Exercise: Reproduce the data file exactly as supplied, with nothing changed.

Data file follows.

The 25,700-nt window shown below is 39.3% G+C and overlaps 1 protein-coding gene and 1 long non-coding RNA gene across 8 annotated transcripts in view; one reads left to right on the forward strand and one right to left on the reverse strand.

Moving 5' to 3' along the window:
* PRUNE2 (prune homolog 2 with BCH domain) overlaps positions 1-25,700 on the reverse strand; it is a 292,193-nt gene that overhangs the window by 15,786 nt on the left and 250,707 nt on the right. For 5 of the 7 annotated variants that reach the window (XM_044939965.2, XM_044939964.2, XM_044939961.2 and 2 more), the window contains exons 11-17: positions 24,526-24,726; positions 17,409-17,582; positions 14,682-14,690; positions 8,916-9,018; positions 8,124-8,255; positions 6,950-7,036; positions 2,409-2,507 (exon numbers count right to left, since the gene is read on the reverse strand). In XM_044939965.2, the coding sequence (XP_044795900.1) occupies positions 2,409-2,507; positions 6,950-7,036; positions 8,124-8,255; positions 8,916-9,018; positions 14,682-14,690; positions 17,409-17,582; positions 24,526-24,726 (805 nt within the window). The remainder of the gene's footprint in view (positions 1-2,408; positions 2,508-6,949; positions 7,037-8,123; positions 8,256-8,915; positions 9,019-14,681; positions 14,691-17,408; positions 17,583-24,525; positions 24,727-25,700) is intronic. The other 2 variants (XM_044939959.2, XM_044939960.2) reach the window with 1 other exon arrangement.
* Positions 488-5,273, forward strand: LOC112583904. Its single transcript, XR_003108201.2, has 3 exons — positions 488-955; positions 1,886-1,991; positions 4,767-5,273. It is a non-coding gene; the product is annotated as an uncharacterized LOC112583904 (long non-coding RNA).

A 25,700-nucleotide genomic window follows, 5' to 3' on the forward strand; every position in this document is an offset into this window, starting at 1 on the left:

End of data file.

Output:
The 25,700-nt window shown below is 39.3% G+C and overlaps 1 protein-coding gene and 1 long non-coding RNA gene across 8 annotated transcripts in view; one reads left to right on the forward strand and one right to left on the reverse strand.

Moving 5' to 3' along the window:
* PRUNE2 (prune homolog 2 with BCH domain) overlaps positions 1-25,700 on the reverse strand; it is a 292,193-nt gene that overhangs the window by 15,786 nt on the left and 250,707 nt on the right. For 5 of the 7 annotated variants that reach the window (XM_044939965.2, XM_044939964.2, XM_044939961.2 and 2 more), the window contains exons 11-17: positions 24,526-24,726; positions 17,409-17,582; positions 14,682-14,690; positions 8,916-9,018; positions 8,124-8,255; positions 6,950-7,036; positions 2,409-2,507 (exon numbers count right to left, since the gene is read on the reverse strand). In XM_044939965.2, the coding sequence (XP_044795900.1) occupies positions 2,409-2,507; positions 6,950-7,036; positions 8,124-8,255; positions 8,916-9,018; positions 14,682-14,690; positions 17,409-17,582; positions 24,526-24,726 (805 nt within the window). The remainder of the gene's footprint in view (positions 1-2,408; positions 2,508-6,949; positions 7,037-8,123; positions 8,256-8,915; positions 9,019-14,681; positions 14,691-17,408; positions 17,583-24,525; positions 24,727-25,700) is intronic. The other 2 variants (XM_044939959.2, XM_044939960.2) reach the window with 1 other exon arrangement.
* Positions 488-5,273, forward strand: LOC112583904. Its single transcript, XR_003108201.2, has 3 exons — positions 488-955; positions 1,886-1,991; positions 4,767-5,273. It is a non-coding gene; the product is annotated as an uncharacterized LOC112583904 (long non-coding RNA).

A 25,700-nucleotide genomic window follows, 5' to 3' on the forward strand; every position in this document is an offset into this window, starting at 1 on the left: